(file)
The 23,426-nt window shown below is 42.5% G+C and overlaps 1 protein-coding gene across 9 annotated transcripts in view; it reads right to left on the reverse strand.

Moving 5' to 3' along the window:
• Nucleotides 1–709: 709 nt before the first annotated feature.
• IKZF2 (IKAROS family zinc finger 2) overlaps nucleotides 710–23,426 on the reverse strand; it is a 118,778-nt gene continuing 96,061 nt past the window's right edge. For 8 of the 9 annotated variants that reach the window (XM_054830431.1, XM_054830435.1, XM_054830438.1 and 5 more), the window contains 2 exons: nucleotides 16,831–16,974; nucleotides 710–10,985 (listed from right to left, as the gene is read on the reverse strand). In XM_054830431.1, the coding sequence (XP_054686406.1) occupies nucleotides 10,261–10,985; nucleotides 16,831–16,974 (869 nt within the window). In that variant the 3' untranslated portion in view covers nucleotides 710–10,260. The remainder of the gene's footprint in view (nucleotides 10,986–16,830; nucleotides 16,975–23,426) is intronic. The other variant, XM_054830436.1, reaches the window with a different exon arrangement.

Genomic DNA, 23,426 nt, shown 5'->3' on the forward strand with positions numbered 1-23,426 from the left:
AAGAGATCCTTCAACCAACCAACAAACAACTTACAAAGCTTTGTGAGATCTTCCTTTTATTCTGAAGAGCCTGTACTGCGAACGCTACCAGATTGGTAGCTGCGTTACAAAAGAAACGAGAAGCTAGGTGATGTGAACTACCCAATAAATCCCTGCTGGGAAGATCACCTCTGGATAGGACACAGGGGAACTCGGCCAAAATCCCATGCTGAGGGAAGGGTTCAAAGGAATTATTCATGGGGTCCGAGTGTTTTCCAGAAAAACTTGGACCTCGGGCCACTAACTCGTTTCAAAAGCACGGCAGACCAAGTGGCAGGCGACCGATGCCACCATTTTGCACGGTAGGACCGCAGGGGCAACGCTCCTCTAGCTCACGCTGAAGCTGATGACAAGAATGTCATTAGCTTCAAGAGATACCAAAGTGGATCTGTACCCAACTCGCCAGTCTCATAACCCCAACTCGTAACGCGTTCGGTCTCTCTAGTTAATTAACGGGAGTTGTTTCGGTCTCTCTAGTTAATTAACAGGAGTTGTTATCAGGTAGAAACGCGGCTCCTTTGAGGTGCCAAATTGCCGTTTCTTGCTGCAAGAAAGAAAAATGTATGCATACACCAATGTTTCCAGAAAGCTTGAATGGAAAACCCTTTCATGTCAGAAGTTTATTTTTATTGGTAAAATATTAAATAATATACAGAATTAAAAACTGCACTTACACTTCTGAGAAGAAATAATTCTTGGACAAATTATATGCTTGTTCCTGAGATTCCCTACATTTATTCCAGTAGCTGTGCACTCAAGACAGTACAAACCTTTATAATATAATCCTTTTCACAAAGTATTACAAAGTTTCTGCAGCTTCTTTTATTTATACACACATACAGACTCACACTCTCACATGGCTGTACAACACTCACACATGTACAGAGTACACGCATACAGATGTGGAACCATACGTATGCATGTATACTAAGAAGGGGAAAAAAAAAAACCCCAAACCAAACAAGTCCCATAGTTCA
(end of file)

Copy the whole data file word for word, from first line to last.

The 23,426-nt window shown below is 42.5% G+C and overlaps 1 protein-coding gene across 9 annotated transcripts in view; it reads right to left on the reverse strand.

Moving 5' to 3' along the window:
• Nucleotides 1–709: 709 nt before the first annotated feature.
• IKZF2 (IKAROS family zinc finger 2) overlaps nucleotides 710–23,426 on the reverse strand; it is a 118,778-nt gene continuing 96,061 nt past the window's right edge. For 8 of the 9 annotated variants that reach the window (XM_054830431.1, XM_054830435.1, XM_054830438.1 and 5 more), the window contains 2 exons: nucleotides 16,831–16,974; nucleotides 710–10,985 (listed from right to left, as the gene is read on the reverse strand). In XM_054830431.1, the coding sequence (XP_054686406.1) occupies nucleotides 10,261–10,985; nucleotides 16,831–16,974 (869 nt within the window). In that variant the 3' untranslated portion in view covers nucleotides 710–10,260. The remainder of the gene's footprint in view (nucleotides 10,986–16,830; nucleotides 16,975–23,426) is intronic. The other variant, XM_054830436.1, reaches the window with a different exon arrangement.

Genomic DNA, 23,426 nt, shown 5'->3' on the forward strand with positions numbered 1-23,426 from the left:
AAGAGATCCTTCAACCAACCAACAAACAACTTACAAAGCTTTGTGAGATCTTCCTTTTATTCTGAAGAGCCTGTACTGCGAACGCTACCAGATTGGTAGCTGCGTTACAAAAGAAACGAGAAGCTAGGTGATGTGAACTACCCAATAAATCCCTGCTGGGAAGATCACCTCTGGATAGGACACAGGGGAACTCGGCCAAAATCCCATGCTGAGGGAAGGGTTCAAAGGAATTATTCATGGGGTCCGAGTGTTTTCCAGAAAAACTTGGACCTCGGGCCACTAACTCGTTTCAAAAGCACGGCAGACCAAGTGGCAGGCGACCGATGCCACCATTTTGCACGGTAGGACCGCAGGGGCAACGCTCCTCTAGCTCACGCTGAAGCTGATGACAAGAATGTCATTAGCTTCAAGAGATACCAAAGTGGATCTGTACCCAACTCGCCAGTCTCATAACCCCAACTCGTAACGCGTTCGGTCTCTCTAGTTAATTAACGGGAGTTGTTTCGGTCTCTCTAGTTAATTAACAGGAGTTGTTATCAGGTAGAAACGCGGCTCCTTTGAGGTGCCAAATTGCCGTTTCTTGCTGCAAGAAAGAAAAATGTATGCATACACCAATGTTTCCAGAAAGCTTGAATGGAAAACCCTTTCATGTCAGAAGTTTATTTTTATTGGTAAAATATTAAATAATATACAGAATTAAAAACTGCACTTACACTTCTGAGAAGAAATAATTCTTGGACAAATTATATGCTTGTTCCTGAGATTCCCTACATTTATTCCAGTAGCTGTGCACTCAAGACAGTACAAACCTTTATAATATAATCCTTTTCACAAAGTATTACAAAGTTTCTGCAGCTTCTTTTATTTATACACACATACAGACTCACACTCTCACATGGCTGTACAACACTCACACATGTACAGAGTACACGCATACAGATGTGGAACCATACGTATGCATGTATACTAAGAAGGGGAAAAAAAAAAACCCCAAACCAAACAAGTCCCATAGTTCA